SWEPI, LP, v. Mora County, New Mexico
The first opportunity for a U.S. district court to address whether a local fracking ban violates the U.S. Constitution hailed from Mora County, New Mexico, in the recent case of SWEPI, LP, v. Mora County, New Mexico, CIV 14-0035, 2015 WL 365923 (D. N.M. Jan. 19, 2015). The litigation ensued after the Mora County Board of County Commissioners adopted an ordinance purporting to ban corporations from engaging in fracking and other natural gas drilling operations.
According to section 5.5 of the ordinance, “[c]orporations in violation of the [ordinance’s] prohibitions . . . shall not have the rights of ‘persons’ afforded by the United States and New Mexico Constitutions, nor shall those corporations be afforded rights under the [First of Fifth Constitutional Amendments].” SWEPI contested the constitutionality of the ordinance on several grounds, asserting violations of the Supremacy Clause, SWEPI’s substantive due-process rights, the Equal Protection Clause of the Fourteenth Amendment, and the First Amendment. Accepting SWEPI’s arguments, in part, the U.S. District Court for the District of New Mexico determined that the ordinance violated the Supremacy Clause. The court specifically rejected Mora County’s ability to deny corporations—considered “persons” under the Equal Protection Clause—the protections under the First and Fifth Amendments, the Commerce Clause, and the Contract Clause. Furthermore, the court held that the terms and impact of section 5.5 were substantially overbroad and placed “illogical” restrictions on corporations’ First Amendment rights:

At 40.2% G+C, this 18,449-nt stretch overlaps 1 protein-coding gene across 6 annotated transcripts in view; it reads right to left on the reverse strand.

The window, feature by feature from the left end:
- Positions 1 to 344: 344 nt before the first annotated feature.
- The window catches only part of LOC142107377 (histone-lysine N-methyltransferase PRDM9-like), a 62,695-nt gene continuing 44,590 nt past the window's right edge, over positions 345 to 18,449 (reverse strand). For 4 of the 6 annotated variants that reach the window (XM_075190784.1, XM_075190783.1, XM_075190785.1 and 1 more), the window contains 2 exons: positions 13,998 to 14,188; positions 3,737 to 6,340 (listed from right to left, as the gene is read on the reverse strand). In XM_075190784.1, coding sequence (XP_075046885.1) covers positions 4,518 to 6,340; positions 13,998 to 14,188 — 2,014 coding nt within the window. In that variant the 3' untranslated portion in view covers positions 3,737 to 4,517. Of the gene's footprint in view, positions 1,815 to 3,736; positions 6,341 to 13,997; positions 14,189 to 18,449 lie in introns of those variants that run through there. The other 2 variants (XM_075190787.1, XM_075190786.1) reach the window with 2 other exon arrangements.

The Ordinance, in contradiction to the Constitution and Supreme Court precedent, states that corporations that violate, or that seek to violate, the Ordinance have no First or Fifth Amendment rights. See Ordinance § 5.5, at 4. Mora County lacks the authority to nullify constitutional rights.
While the court invalidated the ordinance based upon violations of the Supremacy Clause and corporations’ constitutional rights, the question of whether a corporation’s rights are equal to or triumphant over the rights of people was not as easily addressed. Noting its obligation to abide by precedent from the U.S. Supreme Court, the court stated, “[Mora County’s] argument that corporations should not be granted constitutional rights, or that corporate rights should be subservient to people’s rights are arguments that are best made before the Supreme Court.”